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Adventure is Calling, and Kids Are Listening

Reid Cross, Phillip Sanchez and Bridgette Kennedy

joperd cover august 2019

Long before words appeared on the first clay tablet, young children grew up learning to read animal tracks in the mud, clouds in the sky, the grain of wood and the cleavage of stone, the furrows on the faces of their elders. Through these fundamental, natural tools they developed the confidence to survive in a harsh world, the wisdom to manage resources, and the skill to navigate human society. Even as modern civilization began to take shape, the ancient Greek philosophers recognized the power of nature to teach important lessons (Hunt, 1999). In his Republic, Plato proposed sending young people to participate in the adventure and risk of war so that they would learn the character development associated with facing risk. However, even though Plato argued for the exposure to danger, he also argued that if the threat to life became too great, then there should be a secured means of escape (Hamilton & Cairns, 1961/2015). Plato was probably the first recorded person to use the perceived risk philosophy in education common in today’s adventure education programs.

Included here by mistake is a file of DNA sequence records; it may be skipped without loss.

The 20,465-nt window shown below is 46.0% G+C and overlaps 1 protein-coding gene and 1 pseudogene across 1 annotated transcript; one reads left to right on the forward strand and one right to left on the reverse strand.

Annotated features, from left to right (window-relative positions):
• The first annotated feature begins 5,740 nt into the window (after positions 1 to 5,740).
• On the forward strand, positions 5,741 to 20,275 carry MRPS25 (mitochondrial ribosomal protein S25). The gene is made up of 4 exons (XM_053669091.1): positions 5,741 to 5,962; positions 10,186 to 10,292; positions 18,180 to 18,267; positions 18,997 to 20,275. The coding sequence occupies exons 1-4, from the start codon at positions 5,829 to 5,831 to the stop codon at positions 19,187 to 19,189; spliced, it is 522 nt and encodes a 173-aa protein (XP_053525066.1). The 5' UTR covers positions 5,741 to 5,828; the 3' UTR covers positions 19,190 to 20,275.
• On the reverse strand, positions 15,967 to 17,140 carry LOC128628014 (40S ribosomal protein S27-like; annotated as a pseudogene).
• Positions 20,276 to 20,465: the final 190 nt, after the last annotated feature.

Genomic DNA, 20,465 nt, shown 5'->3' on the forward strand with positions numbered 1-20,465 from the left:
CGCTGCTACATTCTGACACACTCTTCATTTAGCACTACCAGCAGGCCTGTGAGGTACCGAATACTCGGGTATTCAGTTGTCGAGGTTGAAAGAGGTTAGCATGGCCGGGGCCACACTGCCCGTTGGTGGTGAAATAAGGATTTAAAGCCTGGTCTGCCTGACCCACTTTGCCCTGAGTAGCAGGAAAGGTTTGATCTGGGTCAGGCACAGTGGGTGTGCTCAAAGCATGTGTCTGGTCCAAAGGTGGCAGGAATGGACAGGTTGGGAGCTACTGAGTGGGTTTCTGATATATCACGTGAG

Today, as our technological society drifts ever farther from its roots, nature calls to us still. Though we no longer need to hunt and gather our own food, our children still need to learn to build healthy bodies and healthy minds, reconnect with the natural world, and learn to be good stewards of the planet they will inherit (Shultis, 2012).

The way we educate children has a strong eff ect on their quality of life, in both the short term and the long. Outdoor education is a centuries-old concept that helps mold children into productive, emotionally stable, and environmentally literate citizens with the skills, mindset and inclinations to make informed choices (North American Association for Environmental Education, 2001), and it can be easily incorporated into any physical education program.

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